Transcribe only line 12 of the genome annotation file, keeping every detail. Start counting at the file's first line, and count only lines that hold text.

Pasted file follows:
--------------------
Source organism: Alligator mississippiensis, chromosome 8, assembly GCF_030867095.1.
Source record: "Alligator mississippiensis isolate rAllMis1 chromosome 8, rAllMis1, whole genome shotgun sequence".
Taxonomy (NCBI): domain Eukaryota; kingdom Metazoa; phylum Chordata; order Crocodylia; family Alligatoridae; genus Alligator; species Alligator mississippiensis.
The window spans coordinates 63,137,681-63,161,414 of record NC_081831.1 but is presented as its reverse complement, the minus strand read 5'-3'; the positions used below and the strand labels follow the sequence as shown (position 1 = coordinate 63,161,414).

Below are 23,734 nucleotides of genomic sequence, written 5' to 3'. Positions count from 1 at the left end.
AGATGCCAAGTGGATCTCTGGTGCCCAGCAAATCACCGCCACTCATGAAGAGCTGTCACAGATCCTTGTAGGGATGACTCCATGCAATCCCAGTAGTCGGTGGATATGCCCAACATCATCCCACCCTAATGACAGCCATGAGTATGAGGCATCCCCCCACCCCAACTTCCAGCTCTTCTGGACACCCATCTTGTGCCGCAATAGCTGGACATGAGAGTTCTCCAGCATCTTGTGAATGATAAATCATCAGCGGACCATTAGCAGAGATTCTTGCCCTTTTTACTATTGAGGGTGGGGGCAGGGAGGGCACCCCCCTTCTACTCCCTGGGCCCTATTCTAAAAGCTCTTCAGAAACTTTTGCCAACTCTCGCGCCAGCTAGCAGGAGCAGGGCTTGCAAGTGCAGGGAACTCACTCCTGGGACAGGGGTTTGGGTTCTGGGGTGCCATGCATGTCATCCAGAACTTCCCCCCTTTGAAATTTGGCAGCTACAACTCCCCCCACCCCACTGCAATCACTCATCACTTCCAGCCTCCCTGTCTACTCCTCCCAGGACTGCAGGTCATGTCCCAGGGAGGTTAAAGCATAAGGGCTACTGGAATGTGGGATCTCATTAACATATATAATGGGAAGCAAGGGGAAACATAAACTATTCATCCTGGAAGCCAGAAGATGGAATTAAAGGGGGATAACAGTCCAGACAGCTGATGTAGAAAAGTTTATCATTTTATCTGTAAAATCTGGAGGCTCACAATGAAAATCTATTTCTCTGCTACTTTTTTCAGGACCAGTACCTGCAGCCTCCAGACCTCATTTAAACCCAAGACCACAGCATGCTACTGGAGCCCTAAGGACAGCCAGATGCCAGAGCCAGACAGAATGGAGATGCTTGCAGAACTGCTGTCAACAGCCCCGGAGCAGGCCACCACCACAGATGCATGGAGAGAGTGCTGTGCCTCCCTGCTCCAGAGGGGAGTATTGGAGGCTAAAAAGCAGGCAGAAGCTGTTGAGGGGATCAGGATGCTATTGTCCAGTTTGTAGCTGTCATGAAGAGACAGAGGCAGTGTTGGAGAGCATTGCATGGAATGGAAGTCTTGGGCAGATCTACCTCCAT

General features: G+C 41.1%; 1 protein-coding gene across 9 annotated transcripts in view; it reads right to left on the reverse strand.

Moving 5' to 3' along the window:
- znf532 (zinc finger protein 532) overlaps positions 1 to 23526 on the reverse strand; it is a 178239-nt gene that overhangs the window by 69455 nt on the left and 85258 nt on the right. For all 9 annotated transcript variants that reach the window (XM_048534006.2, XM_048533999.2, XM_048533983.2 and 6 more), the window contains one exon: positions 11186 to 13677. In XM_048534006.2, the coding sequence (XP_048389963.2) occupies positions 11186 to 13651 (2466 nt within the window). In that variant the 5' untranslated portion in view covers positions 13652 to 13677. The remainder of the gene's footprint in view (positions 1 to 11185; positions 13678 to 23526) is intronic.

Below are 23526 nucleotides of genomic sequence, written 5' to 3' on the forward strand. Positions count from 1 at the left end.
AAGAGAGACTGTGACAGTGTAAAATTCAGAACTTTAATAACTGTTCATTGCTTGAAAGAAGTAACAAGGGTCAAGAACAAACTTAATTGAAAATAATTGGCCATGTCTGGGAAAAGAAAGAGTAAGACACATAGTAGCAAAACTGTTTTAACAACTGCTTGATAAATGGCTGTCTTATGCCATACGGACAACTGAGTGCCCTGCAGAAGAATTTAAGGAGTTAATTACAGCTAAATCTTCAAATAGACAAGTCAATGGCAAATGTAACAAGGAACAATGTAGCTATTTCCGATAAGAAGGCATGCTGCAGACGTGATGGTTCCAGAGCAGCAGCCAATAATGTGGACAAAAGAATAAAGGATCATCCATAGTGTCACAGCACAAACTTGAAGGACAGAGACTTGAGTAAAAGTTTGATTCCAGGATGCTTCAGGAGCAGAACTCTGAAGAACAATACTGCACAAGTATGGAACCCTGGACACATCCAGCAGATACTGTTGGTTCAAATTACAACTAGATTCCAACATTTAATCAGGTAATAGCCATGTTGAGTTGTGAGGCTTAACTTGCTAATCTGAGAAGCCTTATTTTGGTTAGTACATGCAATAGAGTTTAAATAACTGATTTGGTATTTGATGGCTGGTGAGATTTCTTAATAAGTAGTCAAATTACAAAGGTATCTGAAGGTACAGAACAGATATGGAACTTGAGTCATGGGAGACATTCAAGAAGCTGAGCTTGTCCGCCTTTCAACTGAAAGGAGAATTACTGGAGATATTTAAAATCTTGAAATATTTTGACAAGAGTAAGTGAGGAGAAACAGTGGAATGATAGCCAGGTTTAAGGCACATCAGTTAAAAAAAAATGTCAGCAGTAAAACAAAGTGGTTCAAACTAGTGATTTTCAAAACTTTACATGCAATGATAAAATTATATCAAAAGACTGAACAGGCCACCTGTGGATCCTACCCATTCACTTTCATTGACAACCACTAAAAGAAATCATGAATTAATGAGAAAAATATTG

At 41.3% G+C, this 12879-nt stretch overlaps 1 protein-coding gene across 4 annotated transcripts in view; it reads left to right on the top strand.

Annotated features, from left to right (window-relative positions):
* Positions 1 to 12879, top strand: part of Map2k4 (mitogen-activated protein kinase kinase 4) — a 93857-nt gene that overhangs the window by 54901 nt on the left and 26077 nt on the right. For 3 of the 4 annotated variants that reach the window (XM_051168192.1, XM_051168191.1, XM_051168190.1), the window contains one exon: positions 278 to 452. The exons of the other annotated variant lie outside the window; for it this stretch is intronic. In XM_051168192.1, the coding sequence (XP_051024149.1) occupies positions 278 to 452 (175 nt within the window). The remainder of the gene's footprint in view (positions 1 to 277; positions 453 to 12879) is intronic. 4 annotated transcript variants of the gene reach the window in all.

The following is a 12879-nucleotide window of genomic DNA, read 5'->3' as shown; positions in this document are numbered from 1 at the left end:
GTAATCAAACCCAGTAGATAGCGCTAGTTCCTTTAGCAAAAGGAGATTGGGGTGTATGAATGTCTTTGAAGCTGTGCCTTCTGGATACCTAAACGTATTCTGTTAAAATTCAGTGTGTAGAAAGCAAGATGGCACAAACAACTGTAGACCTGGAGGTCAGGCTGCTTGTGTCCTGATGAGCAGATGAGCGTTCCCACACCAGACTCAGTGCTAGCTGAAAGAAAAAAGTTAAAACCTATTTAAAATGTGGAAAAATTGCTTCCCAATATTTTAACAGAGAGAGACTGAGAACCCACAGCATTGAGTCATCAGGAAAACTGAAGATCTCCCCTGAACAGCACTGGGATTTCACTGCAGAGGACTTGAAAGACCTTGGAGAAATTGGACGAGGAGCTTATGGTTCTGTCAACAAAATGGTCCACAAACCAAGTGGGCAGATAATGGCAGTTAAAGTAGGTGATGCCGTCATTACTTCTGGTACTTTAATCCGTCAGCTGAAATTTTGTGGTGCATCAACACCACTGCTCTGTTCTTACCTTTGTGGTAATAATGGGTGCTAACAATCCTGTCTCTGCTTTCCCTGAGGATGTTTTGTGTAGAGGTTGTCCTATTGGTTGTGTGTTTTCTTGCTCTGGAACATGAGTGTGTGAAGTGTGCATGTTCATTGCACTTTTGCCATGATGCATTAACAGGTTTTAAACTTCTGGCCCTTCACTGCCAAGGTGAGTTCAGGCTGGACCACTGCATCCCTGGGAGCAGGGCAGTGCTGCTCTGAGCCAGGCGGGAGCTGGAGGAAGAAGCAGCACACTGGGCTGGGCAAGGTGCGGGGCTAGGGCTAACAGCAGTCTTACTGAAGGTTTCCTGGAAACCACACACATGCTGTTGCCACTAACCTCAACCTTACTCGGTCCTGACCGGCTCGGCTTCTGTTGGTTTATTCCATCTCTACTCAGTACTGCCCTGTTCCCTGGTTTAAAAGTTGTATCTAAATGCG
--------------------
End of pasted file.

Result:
At 41.3% G+C, this 12879-nt stretch overlaps 1 protein-coding gene across 4 annotated transcripts in view; it reads left to right on the top strand.